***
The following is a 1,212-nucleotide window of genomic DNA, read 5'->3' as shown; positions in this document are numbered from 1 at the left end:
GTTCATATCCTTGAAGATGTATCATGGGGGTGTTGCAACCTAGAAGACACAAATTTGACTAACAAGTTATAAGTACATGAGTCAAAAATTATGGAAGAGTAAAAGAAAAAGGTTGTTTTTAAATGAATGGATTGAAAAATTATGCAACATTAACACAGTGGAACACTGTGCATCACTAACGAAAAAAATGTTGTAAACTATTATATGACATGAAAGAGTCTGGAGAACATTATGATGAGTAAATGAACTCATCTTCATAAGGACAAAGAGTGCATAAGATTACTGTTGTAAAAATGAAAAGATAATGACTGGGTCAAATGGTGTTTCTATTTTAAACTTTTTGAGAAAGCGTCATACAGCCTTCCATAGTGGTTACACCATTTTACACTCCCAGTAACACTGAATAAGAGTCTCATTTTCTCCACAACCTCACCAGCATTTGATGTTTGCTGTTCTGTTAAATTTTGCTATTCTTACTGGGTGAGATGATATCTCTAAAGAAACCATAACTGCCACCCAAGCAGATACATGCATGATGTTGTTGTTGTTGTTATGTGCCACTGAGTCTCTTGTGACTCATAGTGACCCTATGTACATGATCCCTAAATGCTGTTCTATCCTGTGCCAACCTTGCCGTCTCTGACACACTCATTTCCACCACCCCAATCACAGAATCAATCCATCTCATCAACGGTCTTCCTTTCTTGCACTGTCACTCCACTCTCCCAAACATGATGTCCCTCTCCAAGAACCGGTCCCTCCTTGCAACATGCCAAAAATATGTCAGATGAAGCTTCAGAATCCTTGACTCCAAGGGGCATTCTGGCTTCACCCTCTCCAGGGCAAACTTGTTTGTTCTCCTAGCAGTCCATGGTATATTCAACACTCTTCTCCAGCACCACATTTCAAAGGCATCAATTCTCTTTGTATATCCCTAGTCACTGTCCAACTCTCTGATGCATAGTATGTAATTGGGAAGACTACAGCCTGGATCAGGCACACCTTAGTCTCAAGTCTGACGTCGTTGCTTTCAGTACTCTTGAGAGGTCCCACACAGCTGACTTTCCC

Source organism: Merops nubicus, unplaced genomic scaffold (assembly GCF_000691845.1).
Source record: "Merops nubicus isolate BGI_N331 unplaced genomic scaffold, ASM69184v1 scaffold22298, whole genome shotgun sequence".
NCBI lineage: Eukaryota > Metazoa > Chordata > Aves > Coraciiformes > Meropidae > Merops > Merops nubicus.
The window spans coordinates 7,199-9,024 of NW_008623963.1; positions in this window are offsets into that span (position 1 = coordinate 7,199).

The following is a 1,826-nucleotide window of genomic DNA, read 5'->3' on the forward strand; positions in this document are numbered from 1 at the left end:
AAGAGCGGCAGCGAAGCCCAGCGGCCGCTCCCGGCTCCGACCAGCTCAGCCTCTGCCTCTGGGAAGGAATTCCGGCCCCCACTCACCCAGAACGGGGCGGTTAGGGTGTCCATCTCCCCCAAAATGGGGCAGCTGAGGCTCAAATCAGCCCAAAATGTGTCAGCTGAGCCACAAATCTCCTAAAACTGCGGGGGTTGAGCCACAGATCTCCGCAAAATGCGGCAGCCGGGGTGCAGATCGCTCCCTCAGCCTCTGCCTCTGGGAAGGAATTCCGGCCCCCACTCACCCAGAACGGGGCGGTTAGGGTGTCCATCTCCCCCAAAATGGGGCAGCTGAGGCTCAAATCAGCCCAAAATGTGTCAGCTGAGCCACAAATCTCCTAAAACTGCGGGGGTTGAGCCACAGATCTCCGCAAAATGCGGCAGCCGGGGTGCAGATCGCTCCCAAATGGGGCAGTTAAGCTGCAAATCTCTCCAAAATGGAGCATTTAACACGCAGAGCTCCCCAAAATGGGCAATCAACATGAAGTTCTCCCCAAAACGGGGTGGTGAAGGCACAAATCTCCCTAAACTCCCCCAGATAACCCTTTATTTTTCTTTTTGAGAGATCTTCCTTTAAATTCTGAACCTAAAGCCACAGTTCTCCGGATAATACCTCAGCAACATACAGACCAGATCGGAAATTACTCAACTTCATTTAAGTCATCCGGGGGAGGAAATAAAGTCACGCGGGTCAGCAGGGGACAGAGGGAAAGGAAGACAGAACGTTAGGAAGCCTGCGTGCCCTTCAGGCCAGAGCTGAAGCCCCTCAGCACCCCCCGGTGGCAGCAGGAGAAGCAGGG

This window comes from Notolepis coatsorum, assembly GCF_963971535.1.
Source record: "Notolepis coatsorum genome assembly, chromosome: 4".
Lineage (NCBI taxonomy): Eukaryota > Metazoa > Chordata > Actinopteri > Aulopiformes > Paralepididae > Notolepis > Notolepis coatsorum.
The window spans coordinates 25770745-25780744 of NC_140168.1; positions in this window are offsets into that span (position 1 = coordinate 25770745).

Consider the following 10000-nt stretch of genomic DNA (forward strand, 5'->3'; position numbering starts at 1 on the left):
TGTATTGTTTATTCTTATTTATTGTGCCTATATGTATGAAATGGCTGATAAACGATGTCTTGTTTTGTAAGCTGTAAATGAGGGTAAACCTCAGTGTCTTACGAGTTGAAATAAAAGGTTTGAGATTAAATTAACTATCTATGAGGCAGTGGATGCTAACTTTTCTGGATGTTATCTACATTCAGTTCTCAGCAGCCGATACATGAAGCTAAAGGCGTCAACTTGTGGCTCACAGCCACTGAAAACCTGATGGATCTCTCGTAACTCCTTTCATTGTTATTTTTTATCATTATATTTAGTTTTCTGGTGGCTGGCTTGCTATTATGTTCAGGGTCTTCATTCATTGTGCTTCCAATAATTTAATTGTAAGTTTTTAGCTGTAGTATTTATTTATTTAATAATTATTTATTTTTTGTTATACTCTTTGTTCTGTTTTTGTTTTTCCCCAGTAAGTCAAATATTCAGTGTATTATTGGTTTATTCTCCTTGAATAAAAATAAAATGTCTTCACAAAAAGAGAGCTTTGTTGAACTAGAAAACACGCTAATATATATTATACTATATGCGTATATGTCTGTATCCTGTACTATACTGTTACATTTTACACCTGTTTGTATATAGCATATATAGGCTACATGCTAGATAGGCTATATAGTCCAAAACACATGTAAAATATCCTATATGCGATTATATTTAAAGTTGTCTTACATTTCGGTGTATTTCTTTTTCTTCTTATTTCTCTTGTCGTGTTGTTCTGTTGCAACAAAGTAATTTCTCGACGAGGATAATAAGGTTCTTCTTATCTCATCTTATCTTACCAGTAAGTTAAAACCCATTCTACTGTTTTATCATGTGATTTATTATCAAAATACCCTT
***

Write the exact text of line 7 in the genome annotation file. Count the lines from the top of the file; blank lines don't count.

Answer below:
The following is a 1,826-nucleotide window of genomic DNA, read 5'->3' on the forward strand; positions in this document are numbered from 1 at the left end: